Maryland women’s basketball looked to tune up for the 2019-20 season with exhibitions against California University of Pennsylvania and Lincoln University (PA), and did just that.
The Terps won both games, 109-67 and 115-52, respectively, and will have one week to fine tune ahead of the season opener against Wagner on Nov. 5.
Here is what to watch for as Brenda Frese’s new squad heads into the 2019-20 campaign:
The roster will be thinner than expected to start the season
Maryland took a hit to its depth in the preseason as it was announced transfer Mimi Collins would take a redshirt season and freshman Zoe Young tore her ACL in early-October. Center Olivia Owens is also out with an illness, and could miss a handful of games to start the season, taking away some of the expected depth the Terps planned to have.
These events have led to Frese and her staff having just 10 players to use at the moment — which is the same predicament the Terps dealt with all of last season, except this time all 10 players can make a difference on the floor.
“I think the fact that we are able to send waves, I think that our depth was extremely strong,” Frese said after playing California University of Pennsylvania. “Everybody that played [Friday night] did some really positive things.”
Maryland will be able to feed off of its highly-touted 2019 recruiting class – which ranked No. 3 in the nation – giving this squad of 10 more depth and experience than last year’s squad.
Looking ahead even further, spacing out Collins and Young’s eligibility by another year and allowing them to adapt to the program from the sidelines could prove to be a blessing in disguise for the Terps next season and beyond.
Freshmen will certainly play key roles
The Terps’ No. 3 recruiting class from 2019 is the best Frese and her staff has brought in since 2016 – this year’s senior class – and will figure to play a large role in the team’s success this season.
Point guard Ashley Owusu averaged 22 minutes, 12.5 points and 3.5 assists across Maryland’s two exhibition games and will likely play one of the more consistent roles on the team.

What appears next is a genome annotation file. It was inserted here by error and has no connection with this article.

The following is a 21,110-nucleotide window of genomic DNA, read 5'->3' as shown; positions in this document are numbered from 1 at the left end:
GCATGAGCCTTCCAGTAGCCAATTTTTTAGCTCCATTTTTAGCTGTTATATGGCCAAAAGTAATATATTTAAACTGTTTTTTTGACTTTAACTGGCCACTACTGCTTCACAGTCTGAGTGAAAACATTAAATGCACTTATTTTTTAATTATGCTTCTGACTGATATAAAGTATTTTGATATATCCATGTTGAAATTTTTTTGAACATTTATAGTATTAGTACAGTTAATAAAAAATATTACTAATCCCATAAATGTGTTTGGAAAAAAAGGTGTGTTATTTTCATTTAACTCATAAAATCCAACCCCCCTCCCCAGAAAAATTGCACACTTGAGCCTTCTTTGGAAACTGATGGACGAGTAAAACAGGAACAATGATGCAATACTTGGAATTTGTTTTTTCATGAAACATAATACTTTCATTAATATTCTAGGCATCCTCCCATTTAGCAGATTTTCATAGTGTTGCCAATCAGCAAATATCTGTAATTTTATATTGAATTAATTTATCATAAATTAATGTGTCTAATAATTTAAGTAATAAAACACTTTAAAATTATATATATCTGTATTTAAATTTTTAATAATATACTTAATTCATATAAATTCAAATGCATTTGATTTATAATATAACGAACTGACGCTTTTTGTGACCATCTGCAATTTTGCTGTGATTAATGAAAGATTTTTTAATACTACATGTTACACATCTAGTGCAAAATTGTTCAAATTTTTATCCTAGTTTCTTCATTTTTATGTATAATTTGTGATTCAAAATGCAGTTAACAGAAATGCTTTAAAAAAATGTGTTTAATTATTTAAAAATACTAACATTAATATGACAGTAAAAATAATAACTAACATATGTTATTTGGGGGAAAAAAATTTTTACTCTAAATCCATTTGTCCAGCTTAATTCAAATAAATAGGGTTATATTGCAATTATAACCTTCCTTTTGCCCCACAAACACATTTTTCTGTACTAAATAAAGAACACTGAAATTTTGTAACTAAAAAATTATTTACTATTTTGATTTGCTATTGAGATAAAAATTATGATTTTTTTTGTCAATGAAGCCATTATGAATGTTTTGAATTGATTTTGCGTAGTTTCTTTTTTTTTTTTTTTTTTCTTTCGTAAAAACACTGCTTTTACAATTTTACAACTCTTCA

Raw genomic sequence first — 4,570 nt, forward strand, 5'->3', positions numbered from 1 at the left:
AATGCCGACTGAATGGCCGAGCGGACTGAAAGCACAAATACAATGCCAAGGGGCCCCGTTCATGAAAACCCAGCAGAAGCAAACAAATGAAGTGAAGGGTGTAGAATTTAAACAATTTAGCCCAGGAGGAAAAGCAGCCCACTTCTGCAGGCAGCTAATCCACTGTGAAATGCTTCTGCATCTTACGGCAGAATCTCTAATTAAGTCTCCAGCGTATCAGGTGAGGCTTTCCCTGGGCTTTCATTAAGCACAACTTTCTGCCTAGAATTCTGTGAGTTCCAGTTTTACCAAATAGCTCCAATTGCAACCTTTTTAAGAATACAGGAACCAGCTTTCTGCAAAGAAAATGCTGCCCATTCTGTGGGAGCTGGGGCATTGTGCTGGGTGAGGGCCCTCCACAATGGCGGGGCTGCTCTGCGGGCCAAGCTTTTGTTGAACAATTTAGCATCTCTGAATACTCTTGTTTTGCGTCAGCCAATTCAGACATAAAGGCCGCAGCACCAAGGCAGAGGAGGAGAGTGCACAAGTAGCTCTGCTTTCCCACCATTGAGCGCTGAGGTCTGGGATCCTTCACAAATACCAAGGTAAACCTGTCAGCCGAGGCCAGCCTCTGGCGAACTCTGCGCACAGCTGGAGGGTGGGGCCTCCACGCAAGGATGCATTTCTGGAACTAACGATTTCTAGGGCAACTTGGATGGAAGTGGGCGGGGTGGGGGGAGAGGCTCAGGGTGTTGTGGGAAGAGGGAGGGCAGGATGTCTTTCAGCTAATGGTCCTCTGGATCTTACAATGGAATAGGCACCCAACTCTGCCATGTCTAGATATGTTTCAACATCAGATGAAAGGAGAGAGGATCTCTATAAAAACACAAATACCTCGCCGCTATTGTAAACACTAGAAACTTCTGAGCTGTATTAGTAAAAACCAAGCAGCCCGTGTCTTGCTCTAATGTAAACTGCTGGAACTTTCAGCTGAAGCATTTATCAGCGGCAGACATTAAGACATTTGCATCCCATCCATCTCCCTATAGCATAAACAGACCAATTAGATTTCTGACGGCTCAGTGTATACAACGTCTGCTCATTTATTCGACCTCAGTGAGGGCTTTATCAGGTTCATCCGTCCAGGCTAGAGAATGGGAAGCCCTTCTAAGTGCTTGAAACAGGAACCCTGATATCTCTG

“I thought they were tremendous,” Frese said of her freshmen after Friday’s exhibition game. “They came in and the moment wasn’t too big for them. I thought they came in and played hard.”
Forward Faith Masonius, who finished with 21 points, seven rebounds and four assists Tuesday night against Lincoln, averaged 15 points and six rebounds across 26.5 minutes in Maryland’s two exhibition games. She’s a rather versatile player with a high basketball IQ who figures to fit into the three or four role on the floor this season off the bench.
“I think coming into the second game, the nerves of the first game [were] kind of away— just coming off the bench and just get[ting] into my flow,” Masonius said.
Wing depth may be the team’s biggest strength
Last season, Maryland struggled to produce consistently at the wing position due to a lack of depth on the roster.
This season, the addition of Owusu allows Kaila Charles to slide down to her natural wing position, while the additions of freshmen Diamond Miller and Masonius to junior Blair Watson will give Frese a plethora of choices at the two, three and four spots to play big or small lineups as she feels necessary.
“[It’s] huge being able to have versatile pieces,” Frese said. “I thought Faith was phenomenal. When you talk about what she brings from the moment she steps on the floor with her energy and her communication and her IQ, it allows us, with our athleticism, our size, with both Kaila and Diamond, to send some waves at people.”
Even though freshman Diamond Miller — who averaged eight points and 6.4 rebounds across the exhibition contests — has yet to pop off the score sheet, Masonius did so Tuesday night and showed the amount of depth that is on the Maryland bench.
Press defense will be a staple
Against Lincoln, Maryland made great use of different full-court and half-court defensive sets, forcing 37 turnovers and running away with the score early.
The Terps forced 14.85 turnovers per game last season, but through two exhibition games Maryland’s opponents are averaging 28.5 turnovers per game.
“Obviously utilizing our depth as well as making teams uncomfortable,” Frese mentioned, are two key points of emphasis this season. “Having a lot of different wrinkles that we can go at, so we’re definitely trying to look at different things that we can utilize.”
With the elevated levels of experience and skill, the 2019-20 Maryland team will be able to keep fresh legs on the floor and play with higher levels of intensity throughout games this season.